In its bid to stabilize the country, legitimize the state, and counter the threat of leftist radicalism, the military authorities turned to what they called the Turkish-Islamic Synthesis. As Eligür writes, the plan was essentially to utilize Sunni Islam to create an “Islamic sense of community and prevent a recurrence of ideological clashes and the political violence of the 1970s.” While always viewing explicitly Islamist groups with suspicion, the military regarded Sunni Islam as a unifying instrument against anarchy and as the source of the nation’s moral life. The Turkish-Islamic Synthesis was originally formulated by the right-wing nationalist Intellectual Hearths (Aydınlar Ocakları) in the 1970s, but after the 1980 coup it rose to become the de facto state ideology. In practice, this meant more than just General Kenan Evren reciting Quranic verses during public speeches. It also meant huge budget increases for the Religious Affairs Directorate, rapid building of new mosques and opening of Quran courses, the introduction of mandatory religion classes in state schools (only on Sunni Islam), more tolerance for religious bureaucrats, active encouragement of religious organizations, and a widening of opportunities for graduates of religious imam hatip high schools. In this way, the professedly secular military “tactically open[ed] up a social and political space for Islamist mobilization in Turkey.”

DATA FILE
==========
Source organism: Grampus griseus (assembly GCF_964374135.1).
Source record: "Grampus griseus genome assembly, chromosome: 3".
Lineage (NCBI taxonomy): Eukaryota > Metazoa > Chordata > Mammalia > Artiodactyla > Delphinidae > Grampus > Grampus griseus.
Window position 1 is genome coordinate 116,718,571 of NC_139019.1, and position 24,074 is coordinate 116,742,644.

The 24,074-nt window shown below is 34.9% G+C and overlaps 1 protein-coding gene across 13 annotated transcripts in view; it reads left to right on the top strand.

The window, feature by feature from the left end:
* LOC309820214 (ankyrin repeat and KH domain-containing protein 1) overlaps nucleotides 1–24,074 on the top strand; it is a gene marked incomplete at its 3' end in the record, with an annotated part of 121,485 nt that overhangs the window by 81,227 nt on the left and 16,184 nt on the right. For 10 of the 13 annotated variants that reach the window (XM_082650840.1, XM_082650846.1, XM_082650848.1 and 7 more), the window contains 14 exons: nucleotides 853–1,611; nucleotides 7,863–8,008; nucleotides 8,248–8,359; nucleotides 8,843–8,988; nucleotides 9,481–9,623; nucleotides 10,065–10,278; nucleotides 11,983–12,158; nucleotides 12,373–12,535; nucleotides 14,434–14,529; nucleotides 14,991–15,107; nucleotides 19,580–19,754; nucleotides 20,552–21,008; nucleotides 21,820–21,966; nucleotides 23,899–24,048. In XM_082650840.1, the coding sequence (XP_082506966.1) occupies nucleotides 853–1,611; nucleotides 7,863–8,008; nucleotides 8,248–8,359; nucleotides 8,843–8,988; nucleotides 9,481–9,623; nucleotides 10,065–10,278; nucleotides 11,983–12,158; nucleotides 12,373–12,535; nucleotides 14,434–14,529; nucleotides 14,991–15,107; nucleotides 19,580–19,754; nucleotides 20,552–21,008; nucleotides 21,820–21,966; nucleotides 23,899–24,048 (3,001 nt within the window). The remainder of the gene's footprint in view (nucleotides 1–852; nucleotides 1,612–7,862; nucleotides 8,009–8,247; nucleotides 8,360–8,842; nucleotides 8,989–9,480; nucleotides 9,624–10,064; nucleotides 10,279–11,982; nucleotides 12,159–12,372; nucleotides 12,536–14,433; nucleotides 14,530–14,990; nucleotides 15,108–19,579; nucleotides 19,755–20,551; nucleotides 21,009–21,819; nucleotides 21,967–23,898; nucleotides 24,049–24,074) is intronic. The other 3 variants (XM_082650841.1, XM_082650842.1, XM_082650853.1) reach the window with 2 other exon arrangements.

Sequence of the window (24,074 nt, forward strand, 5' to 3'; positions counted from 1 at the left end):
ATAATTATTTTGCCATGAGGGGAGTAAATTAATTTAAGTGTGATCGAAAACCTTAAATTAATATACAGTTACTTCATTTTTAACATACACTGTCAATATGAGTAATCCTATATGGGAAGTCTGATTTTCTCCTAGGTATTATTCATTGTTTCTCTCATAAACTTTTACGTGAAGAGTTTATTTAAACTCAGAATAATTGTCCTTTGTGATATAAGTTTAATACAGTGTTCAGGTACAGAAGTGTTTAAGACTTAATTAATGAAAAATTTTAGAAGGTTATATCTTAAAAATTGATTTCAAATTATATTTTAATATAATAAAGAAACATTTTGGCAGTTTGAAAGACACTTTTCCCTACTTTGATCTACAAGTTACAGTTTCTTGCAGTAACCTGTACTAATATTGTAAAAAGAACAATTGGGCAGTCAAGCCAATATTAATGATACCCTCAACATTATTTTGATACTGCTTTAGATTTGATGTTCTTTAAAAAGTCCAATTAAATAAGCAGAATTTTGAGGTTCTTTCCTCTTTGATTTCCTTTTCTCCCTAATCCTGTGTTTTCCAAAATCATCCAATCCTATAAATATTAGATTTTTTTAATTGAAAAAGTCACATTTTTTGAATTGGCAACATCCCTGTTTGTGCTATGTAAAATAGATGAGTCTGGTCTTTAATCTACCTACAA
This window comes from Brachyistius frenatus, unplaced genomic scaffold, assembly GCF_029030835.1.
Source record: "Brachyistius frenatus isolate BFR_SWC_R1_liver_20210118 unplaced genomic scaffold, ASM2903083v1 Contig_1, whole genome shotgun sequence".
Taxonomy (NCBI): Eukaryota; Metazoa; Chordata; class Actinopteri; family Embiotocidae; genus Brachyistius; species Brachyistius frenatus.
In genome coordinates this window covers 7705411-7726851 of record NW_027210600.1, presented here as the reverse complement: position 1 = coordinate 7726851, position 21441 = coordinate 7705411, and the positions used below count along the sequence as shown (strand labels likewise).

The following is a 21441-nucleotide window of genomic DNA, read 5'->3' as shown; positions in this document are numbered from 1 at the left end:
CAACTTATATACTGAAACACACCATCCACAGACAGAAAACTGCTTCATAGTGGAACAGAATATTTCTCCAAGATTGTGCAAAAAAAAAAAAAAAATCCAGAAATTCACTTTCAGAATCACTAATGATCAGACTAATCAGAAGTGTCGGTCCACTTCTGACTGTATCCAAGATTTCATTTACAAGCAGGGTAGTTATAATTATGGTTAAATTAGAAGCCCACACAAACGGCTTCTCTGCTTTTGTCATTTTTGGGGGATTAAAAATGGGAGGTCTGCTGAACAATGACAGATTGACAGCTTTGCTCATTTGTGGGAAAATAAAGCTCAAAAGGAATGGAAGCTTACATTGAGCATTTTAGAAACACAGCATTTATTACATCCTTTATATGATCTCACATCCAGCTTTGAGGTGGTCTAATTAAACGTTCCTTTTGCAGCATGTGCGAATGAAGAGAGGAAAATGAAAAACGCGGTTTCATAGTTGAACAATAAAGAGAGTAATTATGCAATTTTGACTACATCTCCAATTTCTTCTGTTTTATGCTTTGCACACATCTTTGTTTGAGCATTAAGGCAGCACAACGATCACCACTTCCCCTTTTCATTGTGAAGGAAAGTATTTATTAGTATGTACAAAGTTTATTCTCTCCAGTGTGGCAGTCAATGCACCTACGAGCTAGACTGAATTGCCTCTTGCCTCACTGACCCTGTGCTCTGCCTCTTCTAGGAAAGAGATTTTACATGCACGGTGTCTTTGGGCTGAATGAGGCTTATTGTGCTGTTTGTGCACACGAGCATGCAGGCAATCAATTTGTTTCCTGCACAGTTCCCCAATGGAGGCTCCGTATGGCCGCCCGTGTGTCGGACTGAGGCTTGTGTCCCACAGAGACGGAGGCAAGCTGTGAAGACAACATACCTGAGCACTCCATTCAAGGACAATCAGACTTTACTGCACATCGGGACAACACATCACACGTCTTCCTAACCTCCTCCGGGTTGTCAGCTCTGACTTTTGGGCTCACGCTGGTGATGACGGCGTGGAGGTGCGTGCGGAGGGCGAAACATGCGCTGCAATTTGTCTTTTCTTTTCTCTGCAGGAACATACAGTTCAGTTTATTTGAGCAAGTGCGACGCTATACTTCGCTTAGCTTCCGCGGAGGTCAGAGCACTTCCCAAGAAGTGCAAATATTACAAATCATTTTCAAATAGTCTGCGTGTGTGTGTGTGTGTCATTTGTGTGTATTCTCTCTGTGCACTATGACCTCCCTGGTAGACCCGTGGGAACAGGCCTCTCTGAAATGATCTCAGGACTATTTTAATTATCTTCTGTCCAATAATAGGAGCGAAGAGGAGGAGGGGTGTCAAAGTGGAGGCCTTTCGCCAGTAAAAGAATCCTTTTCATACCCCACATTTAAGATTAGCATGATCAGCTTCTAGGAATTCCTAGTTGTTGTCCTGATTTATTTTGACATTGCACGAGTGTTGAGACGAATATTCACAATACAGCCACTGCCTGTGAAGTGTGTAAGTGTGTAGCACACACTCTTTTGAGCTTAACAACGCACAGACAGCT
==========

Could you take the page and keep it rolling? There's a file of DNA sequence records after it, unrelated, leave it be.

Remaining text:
Nevertheless, in the first general election held after the intervention (in 1983), the major Islamist party - Necmettin Erbakan’s Welfare Party (RP) – was barred from running. With the priority on stability, the military authorities allowed only three parties to run. Emerging victorious was Turgut Özal’s Motherland Party (ANAP), a loose coalition encompassing right-wing, conservative, liberal, bourgeois Anatolian and Islamist interests. However, while the premium that ANAP placed on loyalty to the leader was fairly orthodox for a conservative Turkish party, the economic measures that Özal pursued were more radical. An economic adjustment program for Turkey had been announced by the IMF eight months before the coup, and ANAP went on to pursue it enthusiastically with the military’s backing. It ended Turkey’s import substitution policies and adopted an outward-oriented growth strategy based on export production. The lira was devalued to maintain the competitiveness of Turkish exports, while huge financial inflows from newly-established Saudi and Kuwaiti banks stimulated the country’s Islamist business class.